Both private and public contracts typically contain change order provisions that let the owner make changes within the general scope of the contract. However, the changes clause in a government contract is far more powerful because the government can unilaterally require a contractor to proceed with change order work without agreement on an adjustment in contract price and time. In a private setting, it is common for contractors not to proceed with work without agreement on the change order. As a result, government contractors must be prepared to “carry the contract” while working out a resolution on a disputed change order. The good news is that generally the contractor will get paid; it just may take some time.
Broad audit rights
Because tax dollars are at stake, agencies take special precautions to track money used on public jobs. While private contracts may also contain owner audit rights (especially on cost reimbursement as opposed to fixed-price contracts), the government’s rights are far broader, requiring contractors to follow strict accounting rules and open their books (and their subcontractors’) upon demand. While large government contractors are accustomed to such periodic audits, smaller and less sophisticated contractors may consider this somewhat burdensome and an “invasion” of their business.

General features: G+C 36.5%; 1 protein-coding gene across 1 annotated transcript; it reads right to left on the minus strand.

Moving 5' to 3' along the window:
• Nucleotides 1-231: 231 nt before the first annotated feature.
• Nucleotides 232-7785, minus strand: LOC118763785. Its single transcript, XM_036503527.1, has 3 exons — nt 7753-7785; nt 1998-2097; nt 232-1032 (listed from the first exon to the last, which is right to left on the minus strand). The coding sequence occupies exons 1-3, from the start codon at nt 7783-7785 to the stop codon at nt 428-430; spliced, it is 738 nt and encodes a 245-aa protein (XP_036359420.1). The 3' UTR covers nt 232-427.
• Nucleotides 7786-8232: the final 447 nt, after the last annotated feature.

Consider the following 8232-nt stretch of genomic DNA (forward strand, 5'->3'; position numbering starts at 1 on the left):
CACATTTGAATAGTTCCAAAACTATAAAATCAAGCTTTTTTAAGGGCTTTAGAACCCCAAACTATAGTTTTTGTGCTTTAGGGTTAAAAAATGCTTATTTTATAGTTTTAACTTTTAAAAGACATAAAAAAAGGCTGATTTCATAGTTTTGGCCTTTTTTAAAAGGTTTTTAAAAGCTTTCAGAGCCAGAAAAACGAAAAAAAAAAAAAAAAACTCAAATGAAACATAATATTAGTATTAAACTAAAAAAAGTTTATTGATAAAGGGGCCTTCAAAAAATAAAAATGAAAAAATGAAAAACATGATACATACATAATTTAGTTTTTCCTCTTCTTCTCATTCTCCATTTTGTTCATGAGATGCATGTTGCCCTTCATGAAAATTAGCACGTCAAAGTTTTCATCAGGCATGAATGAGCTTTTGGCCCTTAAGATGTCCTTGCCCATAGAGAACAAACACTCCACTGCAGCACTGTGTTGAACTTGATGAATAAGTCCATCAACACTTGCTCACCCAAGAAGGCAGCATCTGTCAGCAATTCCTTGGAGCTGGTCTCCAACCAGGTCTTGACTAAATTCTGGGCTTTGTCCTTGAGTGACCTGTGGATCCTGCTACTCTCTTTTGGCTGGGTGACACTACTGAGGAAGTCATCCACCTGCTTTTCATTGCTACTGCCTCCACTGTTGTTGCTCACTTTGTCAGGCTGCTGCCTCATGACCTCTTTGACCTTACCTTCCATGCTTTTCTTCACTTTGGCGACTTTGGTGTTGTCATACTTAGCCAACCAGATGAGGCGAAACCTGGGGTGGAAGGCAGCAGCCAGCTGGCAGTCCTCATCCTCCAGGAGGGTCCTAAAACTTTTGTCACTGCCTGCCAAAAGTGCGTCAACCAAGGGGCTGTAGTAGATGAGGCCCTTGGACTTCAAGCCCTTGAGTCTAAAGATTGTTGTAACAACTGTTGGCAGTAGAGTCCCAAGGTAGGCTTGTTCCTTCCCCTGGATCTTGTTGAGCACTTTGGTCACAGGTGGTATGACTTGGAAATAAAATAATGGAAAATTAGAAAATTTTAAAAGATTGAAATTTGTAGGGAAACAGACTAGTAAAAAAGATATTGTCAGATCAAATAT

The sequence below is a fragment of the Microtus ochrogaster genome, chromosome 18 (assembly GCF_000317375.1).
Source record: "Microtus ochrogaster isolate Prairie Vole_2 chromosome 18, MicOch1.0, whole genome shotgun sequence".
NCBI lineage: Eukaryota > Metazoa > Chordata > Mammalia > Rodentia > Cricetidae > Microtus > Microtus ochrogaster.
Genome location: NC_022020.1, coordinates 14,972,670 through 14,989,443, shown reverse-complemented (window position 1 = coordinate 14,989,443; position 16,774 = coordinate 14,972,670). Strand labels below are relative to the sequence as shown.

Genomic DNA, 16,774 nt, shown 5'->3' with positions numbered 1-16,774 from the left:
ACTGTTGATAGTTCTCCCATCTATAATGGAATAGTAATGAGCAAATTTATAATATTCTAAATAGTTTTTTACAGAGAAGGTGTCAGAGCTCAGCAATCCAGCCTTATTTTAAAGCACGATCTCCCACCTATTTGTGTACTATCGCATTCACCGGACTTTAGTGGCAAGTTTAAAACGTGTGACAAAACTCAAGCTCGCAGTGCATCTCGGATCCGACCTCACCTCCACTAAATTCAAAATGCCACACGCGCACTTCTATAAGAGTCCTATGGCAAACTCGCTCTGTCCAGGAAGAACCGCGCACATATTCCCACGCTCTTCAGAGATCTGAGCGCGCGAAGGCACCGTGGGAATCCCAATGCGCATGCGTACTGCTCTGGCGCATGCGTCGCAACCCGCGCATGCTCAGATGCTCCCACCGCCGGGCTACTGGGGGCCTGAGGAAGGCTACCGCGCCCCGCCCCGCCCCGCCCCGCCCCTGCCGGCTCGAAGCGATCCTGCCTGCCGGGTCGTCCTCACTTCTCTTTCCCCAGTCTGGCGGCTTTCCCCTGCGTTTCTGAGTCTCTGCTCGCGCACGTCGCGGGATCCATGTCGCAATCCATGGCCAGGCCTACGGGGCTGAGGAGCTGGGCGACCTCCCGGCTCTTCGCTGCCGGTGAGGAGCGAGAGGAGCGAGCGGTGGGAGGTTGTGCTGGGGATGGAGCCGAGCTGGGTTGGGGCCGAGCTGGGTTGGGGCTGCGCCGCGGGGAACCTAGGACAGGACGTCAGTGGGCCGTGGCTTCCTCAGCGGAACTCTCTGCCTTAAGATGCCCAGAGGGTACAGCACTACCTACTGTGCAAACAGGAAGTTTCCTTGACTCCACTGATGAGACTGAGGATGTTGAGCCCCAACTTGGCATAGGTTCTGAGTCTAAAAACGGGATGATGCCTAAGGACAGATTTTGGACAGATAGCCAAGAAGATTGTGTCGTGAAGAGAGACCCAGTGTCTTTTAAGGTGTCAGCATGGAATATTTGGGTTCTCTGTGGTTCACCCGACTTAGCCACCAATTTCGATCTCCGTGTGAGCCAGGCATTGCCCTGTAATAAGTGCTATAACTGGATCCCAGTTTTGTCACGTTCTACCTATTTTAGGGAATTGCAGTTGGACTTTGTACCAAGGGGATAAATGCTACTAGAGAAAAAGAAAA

Authority of the government contracting representative
Project owners typically have representatives who sign contracts and authorize change order work. If it turns out on a private job that the representative did not have actual authority to direct a contractor to proceed with certain work, the contractor may still have recourse against the owner under the theory of apparent authority. In government contracting, the concept of apparent authority in this context does not exist. The government’s representatives, called “contracting officers,” have only such authority as specified in a written “warrant” signed by the head of the agency. This authority usually allows for the base contract amount plus a reasonable volume of change orders. However, in the case that significant project changes are required, contractors should take care to ascertain the CO’s authority prior to proceeding with work. If the contracting officer agrees to modify the contract above the amount authorized, the contract becomes invalid.
False claims and criminal sanctions
The stakes are greater in government contracts because the government can impose civil and criminal penalties for failing to follow the rules. These severe sanctions, including hefty fines or even imprisonment, surface when contractors make “false claims” (whether inadvertent or intentional), such as, for example, providing inaccurate data during a contract negotiation or submitting a payment application reflecting inaccurate information. Contractors that take on such jobs should ensure that compliance is monitored internally. In contrast, contractors can use just about any negotiation tactic on a private job, and owners may provide leeway when reviewing payment applications.
Marcus Eyth is of counsel in the Portland office of Davis Wright Tremaine LLP. He advises and represents U.S. and foreign companies on all aspects of construction and government procurement contracting, commercial transactions and litigation matters. Contact him at 503-778-5324 or firstname.lastname@example.org.